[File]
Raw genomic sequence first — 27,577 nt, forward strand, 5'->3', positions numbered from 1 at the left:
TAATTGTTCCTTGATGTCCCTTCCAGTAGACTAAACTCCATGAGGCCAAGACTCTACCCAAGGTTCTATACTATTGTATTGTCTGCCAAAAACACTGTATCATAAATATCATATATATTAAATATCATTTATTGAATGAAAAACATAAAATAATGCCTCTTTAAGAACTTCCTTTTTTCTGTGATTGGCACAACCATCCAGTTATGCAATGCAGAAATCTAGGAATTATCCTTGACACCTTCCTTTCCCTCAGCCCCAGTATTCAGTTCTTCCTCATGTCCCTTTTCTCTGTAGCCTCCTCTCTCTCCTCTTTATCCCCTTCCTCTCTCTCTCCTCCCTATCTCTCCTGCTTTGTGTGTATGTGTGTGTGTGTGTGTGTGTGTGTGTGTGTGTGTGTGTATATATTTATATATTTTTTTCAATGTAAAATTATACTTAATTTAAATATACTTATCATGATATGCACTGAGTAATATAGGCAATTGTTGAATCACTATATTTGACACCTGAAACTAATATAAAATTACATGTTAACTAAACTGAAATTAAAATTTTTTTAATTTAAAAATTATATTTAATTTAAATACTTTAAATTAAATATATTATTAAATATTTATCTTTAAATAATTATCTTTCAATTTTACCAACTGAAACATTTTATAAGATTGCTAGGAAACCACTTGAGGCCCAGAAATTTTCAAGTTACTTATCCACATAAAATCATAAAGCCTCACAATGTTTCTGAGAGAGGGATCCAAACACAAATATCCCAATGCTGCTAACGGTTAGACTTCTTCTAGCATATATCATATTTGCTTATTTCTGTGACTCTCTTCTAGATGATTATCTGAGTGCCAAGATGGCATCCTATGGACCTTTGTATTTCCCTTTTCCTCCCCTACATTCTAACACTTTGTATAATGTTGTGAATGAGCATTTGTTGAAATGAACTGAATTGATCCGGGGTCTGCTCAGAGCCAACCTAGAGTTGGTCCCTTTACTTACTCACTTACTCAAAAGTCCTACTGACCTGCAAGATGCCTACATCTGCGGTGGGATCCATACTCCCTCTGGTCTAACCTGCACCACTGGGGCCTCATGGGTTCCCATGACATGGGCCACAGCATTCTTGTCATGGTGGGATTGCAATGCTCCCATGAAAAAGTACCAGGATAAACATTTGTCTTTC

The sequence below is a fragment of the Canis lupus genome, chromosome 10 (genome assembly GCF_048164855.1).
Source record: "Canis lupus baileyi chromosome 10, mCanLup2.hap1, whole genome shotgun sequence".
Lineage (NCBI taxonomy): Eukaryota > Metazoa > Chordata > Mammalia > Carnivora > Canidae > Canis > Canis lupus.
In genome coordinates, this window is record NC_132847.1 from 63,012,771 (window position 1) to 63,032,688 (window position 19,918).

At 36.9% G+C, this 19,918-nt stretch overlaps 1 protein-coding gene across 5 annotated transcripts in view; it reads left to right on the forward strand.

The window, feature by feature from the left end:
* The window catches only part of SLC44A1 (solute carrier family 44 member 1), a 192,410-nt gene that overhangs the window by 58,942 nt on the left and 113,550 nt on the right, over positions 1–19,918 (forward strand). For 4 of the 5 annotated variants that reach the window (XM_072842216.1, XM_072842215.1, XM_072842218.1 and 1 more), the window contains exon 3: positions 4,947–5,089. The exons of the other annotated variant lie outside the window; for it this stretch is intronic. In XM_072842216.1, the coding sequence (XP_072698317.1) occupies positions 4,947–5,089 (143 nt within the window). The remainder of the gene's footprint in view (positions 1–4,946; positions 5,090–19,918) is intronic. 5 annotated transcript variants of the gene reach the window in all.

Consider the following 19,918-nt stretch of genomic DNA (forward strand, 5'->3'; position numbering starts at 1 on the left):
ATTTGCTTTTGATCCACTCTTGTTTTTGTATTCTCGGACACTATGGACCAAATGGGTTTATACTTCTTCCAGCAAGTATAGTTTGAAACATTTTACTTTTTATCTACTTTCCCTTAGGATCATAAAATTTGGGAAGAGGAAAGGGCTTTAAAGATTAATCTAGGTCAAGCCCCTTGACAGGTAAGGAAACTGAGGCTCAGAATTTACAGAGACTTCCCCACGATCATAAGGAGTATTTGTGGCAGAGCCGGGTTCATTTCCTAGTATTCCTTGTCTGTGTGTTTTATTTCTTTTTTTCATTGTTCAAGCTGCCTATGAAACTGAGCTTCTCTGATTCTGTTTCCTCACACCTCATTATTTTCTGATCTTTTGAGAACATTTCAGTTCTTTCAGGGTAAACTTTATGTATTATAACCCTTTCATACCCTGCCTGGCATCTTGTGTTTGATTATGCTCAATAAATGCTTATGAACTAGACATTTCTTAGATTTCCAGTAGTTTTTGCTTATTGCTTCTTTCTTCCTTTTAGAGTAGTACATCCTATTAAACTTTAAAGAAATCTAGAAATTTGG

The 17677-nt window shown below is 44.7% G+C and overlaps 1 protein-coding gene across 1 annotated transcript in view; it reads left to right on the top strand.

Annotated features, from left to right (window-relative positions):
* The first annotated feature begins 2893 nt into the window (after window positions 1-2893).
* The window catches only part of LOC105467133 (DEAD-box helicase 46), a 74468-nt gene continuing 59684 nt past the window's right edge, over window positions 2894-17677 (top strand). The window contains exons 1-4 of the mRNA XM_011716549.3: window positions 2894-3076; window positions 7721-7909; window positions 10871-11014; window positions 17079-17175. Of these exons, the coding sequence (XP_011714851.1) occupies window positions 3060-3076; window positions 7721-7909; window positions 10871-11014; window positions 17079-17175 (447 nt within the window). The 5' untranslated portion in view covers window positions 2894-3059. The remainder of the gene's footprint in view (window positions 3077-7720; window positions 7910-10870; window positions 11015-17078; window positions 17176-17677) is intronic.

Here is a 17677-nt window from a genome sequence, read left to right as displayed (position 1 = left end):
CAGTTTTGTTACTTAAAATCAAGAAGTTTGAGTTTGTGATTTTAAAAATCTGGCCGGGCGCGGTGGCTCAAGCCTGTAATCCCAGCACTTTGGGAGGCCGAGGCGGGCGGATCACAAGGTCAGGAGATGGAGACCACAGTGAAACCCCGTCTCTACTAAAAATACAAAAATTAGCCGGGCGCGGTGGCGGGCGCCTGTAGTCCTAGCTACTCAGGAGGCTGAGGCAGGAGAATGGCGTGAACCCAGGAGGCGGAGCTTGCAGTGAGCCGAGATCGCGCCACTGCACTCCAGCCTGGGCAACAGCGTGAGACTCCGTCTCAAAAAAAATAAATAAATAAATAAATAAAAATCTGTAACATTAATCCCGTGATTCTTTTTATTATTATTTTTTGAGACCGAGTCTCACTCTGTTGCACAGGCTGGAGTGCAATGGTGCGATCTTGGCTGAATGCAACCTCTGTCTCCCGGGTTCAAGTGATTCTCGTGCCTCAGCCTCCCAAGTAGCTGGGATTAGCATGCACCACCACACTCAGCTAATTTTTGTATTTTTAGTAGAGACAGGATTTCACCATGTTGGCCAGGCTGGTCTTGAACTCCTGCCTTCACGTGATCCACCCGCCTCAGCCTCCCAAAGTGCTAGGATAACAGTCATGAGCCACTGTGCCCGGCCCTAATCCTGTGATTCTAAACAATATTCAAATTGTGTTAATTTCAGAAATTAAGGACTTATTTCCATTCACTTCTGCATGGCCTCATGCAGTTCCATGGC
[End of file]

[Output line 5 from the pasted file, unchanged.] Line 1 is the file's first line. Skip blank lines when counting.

Lineage (NCBI taxonomy): Eukaryota > Metazoa > Chordata > Mammalia > Carnivora > Canidae > Canis > Canis lupus.